Meet Bobby Kimball, voice of Africa

BY HOWARD CAMPBELL Observer senior writer

Monday, January 20, 2014    

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AT the 1983 Grammy Awards in Los Angeles, Bobby Kimball and his colleagues in the band Toto were seated next to some of the biggest names in the music business.

That night, they upstaged their more heralded rivals with Rosanna, the hit song from their album Toto IV, taking home six Grammys including for Song of The Year.

"That brought us to a level where no one else was. The album started selling again after the Grammys and made us a lot of money," Kimball told the Jamaica Observer.

Kimball, who sang lead on Rosanna, also featured on Africa, another big hit from Toto IV. He is one of the acts scheduled to perform at the Jamaica Jazz and Blues Festival in Trelawny this month.

The Louisiana-reared vocalist had two stints with Toto, starting as a founding member in 1977. He left in 1984 shortly after their Grammy triumph.

Kimball was back in the fold in 1998, staying for 10 years. He has recorded several albums as a solo act but wherever in the world he performs, the call from fans is the same.

"They want to hear the songs they know Toto for. Can't blame them, those are great songs," he said.

After relocating to Los Angeles in 1974, Kimball says he met future Toto members, keyboardist David Paich and drummer Jeff Porcaro, during a rehearsal for the rock band SS Fools.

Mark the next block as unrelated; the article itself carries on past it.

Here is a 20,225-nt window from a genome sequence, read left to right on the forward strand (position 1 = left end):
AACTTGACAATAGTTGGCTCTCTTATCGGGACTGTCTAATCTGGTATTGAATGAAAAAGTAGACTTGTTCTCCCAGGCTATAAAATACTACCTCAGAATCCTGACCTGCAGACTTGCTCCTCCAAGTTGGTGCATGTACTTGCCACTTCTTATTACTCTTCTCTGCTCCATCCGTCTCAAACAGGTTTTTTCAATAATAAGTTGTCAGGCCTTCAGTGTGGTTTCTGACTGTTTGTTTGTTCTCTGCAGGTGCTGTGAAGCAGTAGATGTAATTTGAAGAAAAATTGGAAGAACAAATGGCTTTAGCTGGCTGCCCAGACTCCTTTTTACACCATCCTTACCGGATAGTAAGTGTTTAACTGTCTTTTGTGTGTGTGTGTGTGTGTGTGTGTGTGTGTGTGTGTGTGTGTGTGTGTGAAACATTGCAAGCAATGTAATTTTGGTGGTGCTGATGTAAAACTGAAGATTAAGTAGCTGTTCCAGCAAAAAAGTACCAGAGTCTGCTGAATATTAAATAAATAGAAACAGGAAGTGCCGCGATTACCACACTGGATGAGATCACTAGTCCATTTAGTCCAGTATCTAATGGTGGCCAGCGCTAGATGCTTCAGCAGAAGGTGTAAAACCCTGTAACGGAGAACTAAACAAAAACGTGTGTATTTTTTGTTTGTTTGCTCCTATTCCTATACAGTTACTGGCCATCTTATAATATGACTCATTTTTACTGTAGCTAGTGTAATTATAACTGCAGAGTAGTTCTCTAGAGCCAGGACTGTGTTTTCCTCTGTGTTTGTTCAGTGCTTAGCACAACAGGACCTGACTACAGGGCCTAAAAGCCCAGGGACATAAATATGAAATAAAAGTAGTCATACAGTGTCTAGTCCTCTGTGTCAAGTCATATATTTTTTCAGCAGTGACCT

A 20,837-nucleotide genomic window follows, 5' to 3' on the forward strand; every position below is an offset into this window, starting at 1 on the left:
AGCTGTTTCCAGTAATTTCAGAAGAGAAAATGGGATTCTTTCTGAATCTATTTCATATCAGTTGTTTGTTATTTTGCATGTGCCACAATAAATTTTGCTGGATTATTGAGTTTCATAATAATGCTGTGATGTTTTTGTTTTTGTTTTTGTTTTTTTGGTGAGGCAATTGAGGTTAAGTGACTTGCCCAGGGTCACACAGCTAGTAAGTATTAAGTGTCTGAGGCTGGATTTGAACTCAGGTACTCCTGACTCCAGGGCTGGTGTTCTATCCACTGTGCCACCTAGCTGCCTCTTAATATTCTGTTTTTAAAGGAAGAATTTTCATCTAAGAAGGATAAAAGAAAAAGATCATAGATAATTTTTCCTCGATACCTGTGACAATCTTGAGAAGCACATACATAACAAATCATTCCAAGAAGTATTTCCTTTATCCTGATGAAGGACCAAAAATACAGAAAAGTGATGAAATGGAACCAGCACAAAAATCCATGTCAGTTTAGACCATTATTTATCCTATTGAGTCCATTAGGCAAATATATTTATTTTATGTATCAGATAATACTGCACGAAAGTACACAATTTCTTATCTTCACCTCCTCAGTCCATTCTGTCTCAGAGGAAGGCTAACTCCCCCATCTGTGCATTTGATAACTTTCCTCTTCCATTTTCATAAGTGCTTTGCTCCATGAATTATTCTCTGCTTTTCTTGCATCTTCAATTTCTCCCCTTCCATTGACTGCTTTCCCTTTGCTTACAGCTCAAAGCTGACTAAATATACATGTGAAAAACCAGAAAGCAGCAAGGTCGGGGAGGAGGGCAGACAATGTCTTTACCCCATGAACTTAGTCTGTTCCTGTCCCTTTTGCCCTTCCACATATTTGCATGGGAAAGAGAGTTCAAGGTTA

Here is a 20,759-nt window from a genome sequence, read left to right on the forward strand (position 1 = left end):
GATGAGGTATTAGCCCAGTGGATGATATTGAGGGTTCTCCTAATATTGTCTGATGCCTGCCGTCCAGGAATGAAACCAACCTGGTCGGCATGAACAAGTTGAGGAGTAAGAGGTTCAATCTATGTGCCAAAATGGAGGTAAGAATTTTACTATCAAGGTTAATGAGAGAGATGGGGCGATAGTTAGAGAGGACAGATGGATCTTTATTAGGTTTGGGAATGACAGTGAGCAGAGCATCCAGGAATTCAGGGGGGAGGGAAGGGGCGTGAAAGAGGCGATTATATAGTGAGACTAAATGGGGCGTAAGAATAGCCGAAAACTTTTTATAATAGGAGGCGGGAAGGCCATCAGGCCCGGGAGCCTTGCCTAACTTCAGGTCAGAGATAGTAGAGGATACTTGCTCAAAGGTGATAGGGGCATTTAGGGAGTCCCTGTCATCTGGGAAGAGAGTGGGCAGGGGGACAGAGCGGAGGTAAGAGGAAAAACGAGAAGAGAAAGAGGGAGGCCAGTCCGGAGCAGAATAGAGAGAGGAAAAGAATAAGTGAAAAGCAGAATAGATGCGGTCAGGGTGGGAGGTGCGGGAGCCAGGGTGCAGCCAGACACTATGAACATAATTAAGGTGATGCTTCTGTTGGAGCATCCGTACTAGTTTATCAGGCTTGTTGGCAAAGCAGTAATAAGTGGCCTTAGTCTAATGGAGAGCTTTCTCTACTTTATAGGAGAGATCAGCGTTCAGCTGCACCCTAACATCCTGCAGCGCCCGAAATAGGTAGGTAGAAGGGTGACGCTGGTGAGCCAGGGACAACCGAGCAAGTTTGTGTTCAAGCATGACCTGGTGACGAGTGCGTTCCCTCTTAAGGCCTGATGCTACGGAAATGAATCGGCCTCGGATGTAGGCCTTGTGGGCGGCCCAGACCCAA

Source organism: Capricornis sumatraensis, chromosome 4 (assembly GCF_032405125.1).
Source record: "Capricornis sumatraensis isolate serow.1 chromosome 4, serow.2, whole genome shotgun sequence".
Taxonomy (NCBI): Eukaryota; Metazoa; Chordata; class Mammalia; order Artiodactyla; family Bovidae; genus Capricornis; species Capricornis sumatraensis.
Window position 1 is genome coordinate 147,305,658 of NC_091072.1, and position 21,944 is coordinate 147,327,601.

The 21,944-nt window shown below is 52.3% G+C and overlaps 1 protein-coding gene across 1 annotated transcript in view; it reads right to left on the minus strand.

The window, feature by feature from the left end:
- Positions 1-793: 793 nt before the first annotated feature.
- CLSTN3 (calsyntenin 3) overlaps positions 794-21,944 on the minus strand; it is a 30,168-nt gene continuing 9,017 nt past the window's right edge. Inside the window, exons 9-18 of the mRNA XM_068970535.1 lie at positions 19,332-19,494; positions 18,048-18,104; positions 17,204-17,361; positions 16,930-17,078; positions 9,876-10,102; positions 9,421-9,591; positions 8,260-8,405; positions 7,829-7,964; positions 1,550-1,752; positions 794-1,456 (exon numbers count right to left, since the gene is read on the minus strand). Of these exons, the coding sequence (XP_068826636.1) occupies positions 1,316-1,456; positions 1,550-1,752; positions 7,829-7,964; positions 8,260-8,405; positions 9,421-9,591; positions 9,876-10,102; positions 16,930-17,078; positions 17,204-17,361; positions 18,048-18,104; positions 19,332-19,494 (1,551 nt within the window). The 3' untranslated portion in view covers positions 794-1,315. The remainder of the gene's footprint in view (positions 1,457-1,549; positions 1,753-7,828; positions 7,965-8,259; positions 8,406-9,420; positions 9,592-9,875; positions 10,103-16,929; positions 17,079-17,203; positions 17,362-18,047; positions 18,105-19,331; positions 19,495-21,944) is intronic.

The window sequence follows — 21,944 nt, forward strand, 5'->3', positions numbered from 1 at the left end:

For the next three years, Paich, Porcaro's keyboardist brother Steve, guitarist Steve Lukhater, bassist David Hungate and Kimball were in-demand session musicians, playing on albums by noted acts like Steely Dan and Boz Scaggs.

Kimball was part of a formidable harmony trio alongside Michael McDonald and future Chicago keyboardist Bill Champlin that provided backup vocals for artistes such as Barbra Streisand and Diana Ross.

Toto formed in 1977. The next year, they recorded their self-titled debut album which contained the hit song Hold The Line with the soulful Kimball on lead.

While the first album sold well, the next two tanked. IV, however, was a monster, selling over three million copies on the strength of Rosanna and Africa. The latter was the band's first number one song.

Kimball, whose influences include Ray Charles, Sam Cooke and Aretha Franklin, describes his solo work as mainly blue-eyed soul.

His last album, Kimball/ Jamison, was released in 2011.





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